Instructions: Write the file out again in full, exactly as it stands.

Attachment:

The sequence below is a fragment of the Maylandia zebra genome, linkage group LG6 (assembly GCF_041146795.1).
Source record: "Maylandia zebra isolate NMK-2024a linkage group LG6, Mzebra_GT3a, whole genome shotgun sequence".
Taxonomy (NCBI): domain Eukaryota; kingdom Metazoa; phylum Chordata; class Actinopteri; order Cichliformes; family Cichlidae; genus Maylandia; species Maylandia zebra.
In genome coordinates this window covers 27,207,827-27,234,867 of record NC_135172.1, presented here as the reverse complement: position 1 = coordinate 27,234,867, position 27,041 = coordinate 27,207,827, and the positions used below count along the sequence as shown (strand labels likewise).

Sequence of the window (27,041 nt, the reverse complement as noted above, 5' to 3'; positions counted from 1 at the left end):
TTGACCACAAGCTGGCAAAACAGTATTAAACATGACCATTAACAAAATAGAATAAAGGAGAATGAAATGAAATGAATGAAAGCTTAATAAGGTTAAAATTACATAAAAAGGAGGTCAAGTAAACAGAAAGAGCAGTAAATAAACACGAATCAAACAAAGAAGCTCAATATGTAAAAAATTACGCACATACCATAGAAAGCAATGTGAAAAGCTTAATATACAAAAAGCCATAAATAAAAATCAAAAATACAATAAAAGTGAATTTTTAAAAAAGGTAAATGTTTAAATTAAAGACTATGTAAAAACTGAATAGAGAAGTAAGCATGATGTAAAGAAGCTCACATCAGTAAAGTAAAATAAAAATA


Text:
The sequence below is a fragment of the Maylandia zebra genome, linkage group LG6 (assembly GCF_041146795.1).
Source record: "Maylandia zebra isolate NMK-2024a linkage group LG6, Mzebra_GT3a, whole genome shotgun sequence".
Taxonomy (NCBI): domain Eukaryota; kingdom Metazoa; phylum Chordata; class Actinopteri; order Cichliformes; family Cichlidae; genus Maylandia; species Maylandia zebra.
In genome coordinates this window covers 27,207,827-27,234,867 of record NC_135172.1, presented here as the reverse complement: position 1 = coordinate 27,234,867, position 27,041 = coordinate 27,207,827, and the positions used below count along the sequence as shown (strand labels likewise).

Sequence of the window (27,041 nt, the reverse complement as noted above, 5' to 3'; positions counted from 1 at the left end):
TTGACCACAAGCTGGCAAAACAGTATTAAACATGACCATTAACAAAATAGAATAAAGGAGAATGAAATGAAATGAATGAAAGCTTAATAAGGTTAAAATTACATAAAAAGGAGGTCAAGTAAACAGAAAGAGCAGTAAATAAACACGAATCAAACAAAGAAGCTCAATATGTAAAAAATTACGCACATACCATAGAAAGCAATGTGAAAAGCTTAATATACAAAAAGCCATAAATAAAAATCAAAAATACAATAAAAGTGAATTTTTAAAAAAGGTAAATGTTTAAATTAAAGACTATGTAAAAACTGAATAGAGAAGTAAGCATGATGTAAAGAAGCTCACATCAGTAAAGTAAAATAAAAATA